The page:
Posted on Thu, Feb. 07, 2002 story:PUB_DESC
Our View
Reject redistricting plan that separates north, south

Residents of the Iron Range, Duluth and surrounding townships gave passionate testimony at a hearing of the Minnesota Supreme Court's special redistricting panel in Duluth on Tuesday. They know how much is at stake for Northeastern Minnesota in how congressional and legislative districts get redrawn after the 2000 census.

The chief issue in redrawing Minnesota's eight congressional districts is whether we need to do "radical surgery'' to reflect the shift of population to Twin Cities suburbs, as House Republicans suggest, or make relatively minor changes to traditional boundaries, as the Governor's Citizen Advisory Commission and Senate DFLers recommend.

The traditional "four corners in and metro areas out'' concept has served Minnesota well for more than 100 years. As the Governor's Citizen Advisory Commission and DFL plans show, that concept is still workable -- and reflects 21st century needs to build coalitions among core city, suburban and rural constituencies.

The court should work within that traditional concept, updating it to reflect population changes.

The "radical surgery'' option preferred by House Republicans creates self-contained suburban districts that essentially abandon their central cities (and the rural areas of the state) politically and economically. We don't want to entrench fragmentation and interjurisdictional competition. Rather, our districts should reflect a shared sense of community and common destiny.

The Republican plan creates homogeneous congressional districts -- one core city (Minneapolis-St. Paul), six suburban, one northern. The Governor's Citizen Advisory Commission and DFL plans better reflect the diversity of the state.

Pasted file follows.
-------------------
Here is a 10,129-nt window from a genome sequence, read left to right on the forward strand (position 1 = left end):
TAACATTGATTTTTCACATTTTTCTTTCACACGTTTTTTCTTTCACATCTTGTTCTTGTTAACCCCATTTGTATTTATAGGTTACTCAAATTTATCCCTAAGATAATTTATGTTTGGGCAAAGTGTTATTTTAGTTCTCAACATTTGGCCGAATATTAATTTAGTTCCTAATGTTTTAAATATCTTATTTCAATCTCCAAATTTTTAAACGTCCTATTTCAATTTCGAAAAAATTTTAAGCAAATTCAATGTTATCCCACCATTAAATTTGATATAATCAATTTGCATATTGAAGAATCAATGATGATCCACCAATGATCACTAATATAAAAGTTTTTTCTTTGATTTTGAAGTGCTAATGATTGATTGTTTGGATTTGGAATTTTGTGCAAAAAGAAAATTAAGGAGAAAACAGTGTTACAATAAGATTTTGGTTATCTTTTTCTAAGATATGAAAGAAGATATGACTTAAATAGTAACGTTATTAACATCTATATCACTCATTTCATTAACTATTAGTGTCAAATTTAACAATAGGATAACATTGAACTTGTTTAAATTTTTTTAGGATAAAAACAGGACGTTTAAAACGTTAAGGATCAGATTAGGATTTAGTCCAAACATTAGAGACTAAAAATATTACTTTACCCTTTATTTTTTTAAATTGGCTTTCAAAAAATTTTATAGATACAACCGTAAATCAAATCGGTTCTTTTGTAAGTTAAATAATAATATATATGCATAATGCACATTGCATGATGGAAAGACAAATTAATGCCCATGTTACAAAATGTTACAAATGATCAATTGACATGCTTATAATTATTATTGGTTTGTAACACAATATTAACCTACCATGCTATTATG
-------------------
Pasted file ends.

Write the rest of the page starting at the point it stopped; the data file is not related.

It's important that Twin Cities suburban residents have some understanding of unique northwestern and Northeastern Minnesota economic interests -- and vice versa. In the northeast, we have shipping, timber, mining, environmental issues relating to the Great Lakes ecosystem and forest ecology. Residents in the northwest face agriculture and flood plain issues.

Isolate the entire northern part of the state in one district, and the state loses the benefit of having several members of Congress working on these issues.

The Republican plan literally creates districts that are worlds apart.

Northern Minnesota would suffer the most. Representatives and candidates for political office in the proposed northern district would have to travel from Grand Marais near the Canadian border in the east to Moorhead near the South Dakota border in the west -- an eight-hour, 50-minute trip of 400 miles on two-lane roads -- to meet with constituents. At present, the greatest distance in the 8th Congressional District is from International Falls on the Canadian border to Anoka in the Twin Cities suburbs, a 290-mile trip that takes 4 hours. That's already difficult enough.

As St. Louis County Commissioner Joanne Fay told the judges, make it possible for representatives and candidates to get from point A to point B. Others reiterated the point: The natural flow of people and things in northern Minnesota is north-south, not east-west.

The court will order new district lines on March 19 -- unless the unlikely happens and legislators and Gov. Jesse Ventura agree on a plan. Reject the House Republican congressional redistricting plan and work with the Governor's Citizen Advisory Commission and Senate DFL plans.